Amtrak now allows bikes on numerous trains where you do NOT need to box the bike.  Only regular (diamond frame) bikes are done this way, i.e. not recumbents, tandems, trikes, etc.

Based on this, I would ride south and then ride back to Miami and take the train as boxing the bike is a pain.

Enjoy the ride!  John

Routes / Re: Patagonia...
« on: April 30, 2017, 12:50:07 pm »
You might be best to go over to and search for Patagonia journals then write to the actual people who have done it.  You could also post a forum question.  The audience over on CGOAB is much more international compared to ACA. 

However, you WILL have massive headwinds, regardless.

Best, John

Connecting ACA Routes / Re: Help I Need a Durango detour from 66
« on: April 23, 2017, 08:47:24 pm »
I'm from Tulsa.  We used to go to South Fork, CO every summer when the kids were young.  Pretty area.

You basically have two options, shorter or slightly more scenic.  For shortness, go up to Skiatook via the rail trail, continue to Bartlesville, then turn left and take US-60 until it runs into US-64 west of Pond Creek.  Take US-64 to Chama, NM, and take US-84 to Pagosa Springs, CO, and turn left onto US-160 to Durango.  Not much scenery unless you like WIDE open country.  Also, LONG stretches with no services.

The other option is to take the BR66 route to near Las Vegas, NM, the take NM-518 to US-64 in Taos.  Turn left onto US-64 and follow above into Durango.  Longer route, slightly more scenic.

I guess a third option (and one I would take if biking) is to head WNW up to the TransAm (I have a route if you need it) then take that to Pueblo then jump on the Western Express.  At Ridgeway, CO, turn south toward Durango.  You will have much more scenery but at the expense of some MAJOR pass (10k+ feet) and a longer route. 

I will be traveling in early June but if you would like some more detailed info, contact me privately.

Happy Trails and glad to see you back in the saddle!


Routes / Re: Transamerica route question
« on: March 22, 2017, 08:28:26 am »
Actually, there is no "right" amount of clothing.  I know people who tour ranging from people with 2 entire large panniers devoted to clothing to a one guy who basically only have 1 outfit (he rinses it out in the shower, and then bitches about walking around in wet clothes).  All of them, and all who post here, carry what they think is appropriate for them.

However, there is a lot of wisdom in what is being said.  On my first tour in the early 80s, I carried a pair of jeans also.  However, I was a young 17-year old who could sprint of hills with ease on a fully loaded bike.  Plus, I didn't know about nylon pants then.  I sure would not bring them now due to bulk and weight.  Plus I only wore them like 6 times in 84 days.  For me, I really try to get at least 2 uses out of everything if possible, i.e. my riding shorts are typically a khaki baggy style so I can wear around town and not have to carry too many sets of "street" clothes.  Again, this what works for me and I would not expect others to agree to my thinking on this.  Like others, I use zip-off nylon pants but they double as my swim trunks since it has a nylon mesh liner.

I personally hate to do laundry so carry 3 pair of riding shorts, 1-2 lightweight wool t-shirts (no, they are not hot plus they don't stink if not washed), 2 long-sleeve nylon shirts (I am very susceptible to skin cancer so typically ride in LS shirts), 1 pair of nylon zip off pants, 4 pair of socks, 2 underwear (usually wear twice since only wear a few hours a day), a pair of lightweight sneakers, and depending on the weather, a lightweight riding jacket.  I also carry leg warmers to keep my legs warm without another pair of riding pants if the temps might get cool.  Some think that is way too much, some think it is not enough.  For me, it is about right, but I agree is more than "average".  I typically get 4-6 days out of it before a laundromat visit depending on the mileage, weather, and if I can rinse my clothes out.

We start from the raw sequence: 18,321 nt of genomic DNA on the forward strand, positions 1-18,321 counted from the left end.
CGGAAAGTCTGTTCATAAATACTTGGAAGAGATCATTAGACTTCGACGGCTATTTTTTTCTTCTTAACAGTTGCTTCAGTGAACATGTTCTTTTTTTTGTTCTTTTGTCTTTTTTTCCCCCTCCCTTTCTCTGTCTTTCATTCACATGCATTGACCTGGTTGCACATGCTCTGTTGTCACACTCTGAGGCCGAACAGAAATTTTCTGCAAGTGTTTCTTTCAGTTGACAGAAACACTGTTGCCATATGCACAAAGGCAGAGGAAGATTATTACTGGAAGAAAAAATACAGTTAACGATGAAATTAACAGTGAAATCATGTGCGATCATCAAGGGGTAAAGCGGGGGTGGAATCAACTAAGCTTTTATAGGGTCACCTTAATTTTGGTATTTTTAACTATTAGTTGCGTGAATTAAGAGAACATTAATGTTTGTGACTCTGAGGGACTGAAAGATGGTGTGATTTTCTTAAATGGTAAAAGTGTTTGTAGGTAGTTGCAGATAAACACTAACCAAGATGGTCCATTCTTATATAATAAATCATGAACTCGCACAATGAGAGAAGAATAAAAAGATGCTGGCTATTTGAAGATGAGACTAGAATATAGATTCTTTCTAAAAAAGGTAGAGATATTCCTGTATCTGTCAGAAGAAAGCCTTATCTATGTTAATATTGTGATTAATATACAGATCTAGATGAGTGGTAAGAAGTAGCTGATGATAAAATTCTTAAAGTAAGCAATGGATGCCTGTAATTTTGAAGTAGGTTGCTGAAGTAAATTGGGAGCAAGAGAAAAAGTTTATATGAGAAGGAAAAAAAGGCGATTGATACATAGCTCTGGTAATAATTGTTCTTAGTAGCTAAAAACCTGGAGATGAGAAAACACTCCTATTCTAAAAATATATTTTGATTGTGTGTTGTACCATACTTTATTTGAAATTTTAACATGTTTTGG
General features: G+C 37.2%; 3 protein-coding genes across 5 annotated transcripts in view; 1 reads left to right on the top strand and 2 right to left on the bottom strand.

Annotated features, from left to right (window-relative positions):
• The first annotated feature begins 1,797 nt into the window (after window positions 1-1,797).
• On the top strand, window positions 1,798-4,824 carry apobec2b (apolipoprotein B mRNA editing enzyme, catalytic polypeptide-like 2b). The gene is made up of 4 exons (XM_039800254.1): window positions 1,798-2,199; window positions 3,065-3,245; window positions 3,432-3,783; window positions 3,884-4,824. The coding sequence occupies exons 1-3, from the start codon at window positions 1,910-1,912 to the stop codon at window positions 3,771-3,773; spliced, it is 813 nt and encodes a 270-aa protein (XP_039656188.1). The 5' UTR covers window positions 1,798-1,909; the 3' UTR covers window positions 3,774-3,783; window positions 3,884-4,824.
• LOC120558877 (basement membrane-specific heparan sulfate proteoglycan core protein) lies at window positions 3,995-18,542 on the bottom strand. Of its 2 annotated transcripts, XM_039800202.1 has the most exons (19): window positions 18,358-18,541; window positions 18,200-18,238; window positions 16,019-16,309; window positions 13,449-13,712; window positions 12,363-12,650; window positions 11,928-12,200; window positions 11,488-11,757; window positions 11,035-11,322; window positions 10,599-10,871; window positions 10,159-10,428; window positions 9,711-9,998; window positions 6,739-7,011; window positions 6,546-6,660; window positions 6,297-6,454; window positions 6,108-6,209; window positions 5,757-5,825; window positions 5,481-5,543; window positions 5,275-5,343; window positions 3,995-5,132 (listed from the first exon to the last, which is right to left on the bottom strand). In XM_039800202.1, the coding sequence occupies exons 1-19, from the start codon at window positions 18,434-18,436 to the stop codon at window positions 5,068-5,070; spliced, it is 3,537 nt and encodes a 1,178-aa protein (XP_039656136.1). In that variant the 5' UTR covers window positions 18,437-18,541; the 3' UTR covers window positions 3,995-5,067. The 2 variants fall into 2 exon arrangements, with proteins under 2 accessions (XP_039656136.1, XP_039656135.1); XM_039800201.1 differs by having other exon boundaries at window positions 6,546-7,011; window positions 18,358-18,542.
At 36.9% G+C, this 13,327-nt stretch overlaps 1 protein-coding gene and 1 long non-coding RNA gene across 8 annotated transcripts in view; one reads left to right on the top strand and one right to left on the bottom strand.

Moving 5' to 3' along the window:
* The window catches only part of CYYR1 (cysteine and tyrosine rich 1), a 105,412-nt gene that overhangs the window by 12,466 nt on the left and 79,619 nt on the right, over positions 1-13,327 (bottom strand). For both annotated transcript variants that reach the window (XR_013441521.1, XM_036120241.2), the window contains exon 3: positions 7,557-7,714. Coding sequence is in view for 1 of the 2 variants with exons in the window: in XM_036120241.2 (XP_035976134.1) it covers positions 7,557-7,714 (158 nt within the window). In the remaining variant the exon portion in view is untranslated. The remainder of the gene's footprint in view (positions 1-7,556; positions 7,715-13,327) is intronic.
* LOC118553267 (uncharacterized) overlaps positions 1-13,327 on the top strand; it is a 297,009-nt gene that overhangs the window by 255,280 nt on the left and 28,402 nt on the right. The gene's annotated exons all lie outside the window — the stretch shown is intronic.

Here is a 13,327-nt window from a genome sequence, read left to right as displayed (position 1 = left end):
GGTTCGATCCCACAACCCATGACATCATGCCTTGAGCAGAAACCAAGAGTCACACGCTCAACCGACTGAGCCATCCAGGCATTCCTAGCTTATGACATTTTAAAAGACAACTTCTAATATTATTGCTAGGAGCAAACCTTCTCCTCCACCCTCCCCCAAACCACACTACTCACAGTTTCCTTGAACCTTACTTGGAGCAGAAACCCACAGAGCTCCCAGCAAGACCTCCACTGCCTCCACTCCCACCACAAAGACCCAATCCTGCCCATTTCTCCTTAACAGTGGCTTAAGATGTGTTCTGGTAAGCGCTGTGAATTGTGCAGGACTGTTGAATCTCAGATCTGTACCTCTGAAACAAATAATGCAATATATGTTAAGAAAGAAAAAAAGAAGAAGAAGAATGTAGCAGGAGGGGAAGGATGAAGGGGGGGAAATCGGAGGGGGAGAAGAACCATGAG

Another thing to consider is that the TA Route has a wide range of weather conditions. When I rode it in the 80s, I had 105 degrees near the OR/ID border to getting snowed on July 4th in Yellowstone with a high of 34 and lows into the upper 20s.  So some cool weather stuff is needed also.  However, you can always mail yourself stuff care of general delivery so you don't have to carry warmer clothes the entire way across the country.  Temps between the east coast and Pueblo, CO, will be similar.  Once you get into the mountains, it does cool off, especially at night and/or cloudy days.

In summary, bring what makes you happy (and can carry).  You can always mail it back home and/or buy more on the road.  Most of us have done that.

Enjoy the ride, John

Ahhh, that is why your ride was so tough.  I am a wimp and took the easy way!  ;D   John

I don't know what the section from Slater to Steamboat was like in 2012, but in 2015 it was extremely rough and rocky, especially the section near the top of the pass and a long section in the middle of the downhill that made me glad I was riding 3" tires. I suppose it's possible to ride that section on a tandem on 35mm tires, but IMO it would be a terrible idea.

Interesting.  The section between Slater and SBS along CR-129 was the same or better than what is shown on google streetview.  I was there in July so maybe they had recently graded it.  It was definitely able to be ridden (in the rain would not be fun) and definitely not rough and rocky (occasional patches of course but nothing major).  Maybe look at a few recent CGOAB journals to see if it has deteriorated? ???

Did you do the other route in this areai.e. go south from Slater then east along Forest Service roads or east then south along CR-129?

Routes / Re: Transcanada trail mapped?
« on: March 19, 2017, 09:39:32 am »
Yes, but verify with Streetview that place is actually grocery store (not just a convenience store), BICYCLE shop (not motorcycle), campground (not a mobile home park), etc.

While I love Google Maps for planning, I also get frustrated with the classifications sometime.

Best, John